China is a fairly safe place with a relatively low crime rate, however no matter where you are in the world, whether it is your hometown or a new city, it is important to be alert and practice awareness of your surroundings. Most travelers can expect a safe experience in China. Here are a few quick tips to ensure your safety during your time abroad:

  • Be aware of your surroundings
  • Leave valuable items at home whenever possible and only travel with your necessities
  • Avoid being flashy or careless with valuable items
  • Ensure your bags and pockets are tight and completely zipped
  • Have a travel partner when possible

At Diversity Abroad, we acknowledge that experiences can vary by identities and others’ perceptions of them. To access identity-based resources regarding health and safety view the Diversity & Inclusion Guides to China below.

Additional Resources:

CDC - China

China Safety & Security Overview

The US Department of State - China

Reviews - Best Travel Insurance

Funding & Scholarship Opportunities

There are many scholarships to fund your study abroad experience. Here is a list of Diversity Abroad scholarships available for study in this country:

Diversity Abroad Overseas Ambassador Scholarship

Diversity Network Summer Scholarship

The China Critical Language Scholarship program is a language and cultural immersion program for American undergraduate and graduate students designed to increase the number of students mastering critical languages and building relationships with other cultures.

Make sure to check in with your study abroad office and academic department to learn of any scholarships that may apply toward your global program.

For more scholarships, visit the Diversity Abroad scholarship listing.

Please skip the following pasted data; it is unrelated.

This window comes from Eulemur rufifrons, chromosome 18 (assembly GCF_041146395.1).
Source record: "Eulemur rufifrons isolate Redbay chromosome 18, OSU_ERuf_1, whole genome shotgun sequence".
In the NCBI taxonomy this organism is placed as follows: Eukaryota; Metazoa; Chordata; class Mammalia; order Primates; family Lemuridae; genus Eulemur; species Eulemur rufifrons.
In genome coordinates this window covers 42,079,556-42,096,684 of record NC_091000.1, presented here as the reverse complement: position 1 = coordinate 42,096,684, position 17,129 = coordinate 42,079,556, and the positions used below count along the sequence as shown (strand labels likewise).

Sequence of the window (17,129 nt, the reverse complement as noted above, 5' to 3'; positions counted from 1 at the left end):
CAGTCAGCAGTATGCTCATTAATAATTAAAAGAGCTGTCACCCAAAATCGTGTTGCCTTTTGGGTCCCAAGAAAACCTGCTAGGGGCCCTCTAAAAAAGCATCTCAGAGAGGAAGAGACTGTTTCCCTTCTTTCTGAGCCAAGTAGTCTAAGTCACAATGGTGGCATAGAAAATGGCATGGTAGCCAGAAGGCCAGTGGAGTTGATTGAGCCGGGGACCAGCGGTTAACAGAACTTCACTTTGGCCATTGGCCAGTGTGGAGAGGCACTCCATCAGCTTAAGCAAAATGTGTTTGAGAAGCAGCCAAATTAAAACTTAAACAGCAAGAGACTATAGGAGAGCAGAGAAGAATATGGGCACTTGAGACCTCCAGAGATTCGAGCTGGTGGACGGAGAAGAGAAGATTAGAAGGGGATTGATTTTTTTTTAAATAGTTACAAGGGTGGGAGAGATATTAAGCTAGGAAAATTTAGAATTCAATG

Country Demographics

Note: These tips are intended to serve as an overview and are not exhaustive. Be sure to research your destination thoroughly to prepare for your experience abroad.

Data acquired via the Cia.gov Work Factbook

Population in China:

1,384,688,986 (July 2018 est.)

Nationality:

noun: Chinese

adjective: Chinese

Ethnic groups:

Majority Han Chinese

Zhuang

China recognizes a total of 56 ethnic groups

Languages:

Mandarin and Cantonese are official languages. Depending on city

Religions:

Buddhist 18.2%, Christian 5.1%, Folk Religion 21.9%

Cultural Events

China has many celebrations based on historical moments, culture and more. See the resources below to learn more about the celebrations that may take place while you are visiting.

Additional Resources:

Traditional Chinese Festivals & Events

Historic sites in China

China hosts many historical sites, seven of which are named UNESCO World Heritage. From Beijing, Xian to Qufu, students can admire staple landmarks that showcase historic milestones and significance.

Additional Resources:

China's 7 Most Significant Historical Sites

40 Beautiful Places to Visit in China

Two-Week China Itinerary for History Lovers

Current Status of Diversity & Inclusion

Although China is ethnically diverse, it is highly racially homogenous. Additionally, some contend that China has no problem with racism, but to not acknowledge race creates an issue with naming mistreatment or inequality. Outside of China’s more populous, global cities, such as Shanghai or Beijing, many Chinese are unaccustomed to Westerners of any race. What is advertised as “typical” cultural behavior or norms may also be a narrow and selective interpretation, such as the perception in some countries that all Americans are rich and have blonde hair and blue eyes.

In general, the people of China are justly known for their generous hospitality to foreigners. Members of the community in which students however, will live may display a range of reactions to differences that students present. Almost universally, the only students of color on Chinese campuses are other study abroad students. A student of color may be the only non-white person in their class or friend group, or may be working and living with individuals with limited experience or understanding of their background.

Additional Resources:

China Has No Problem with Racism and that’s the Problem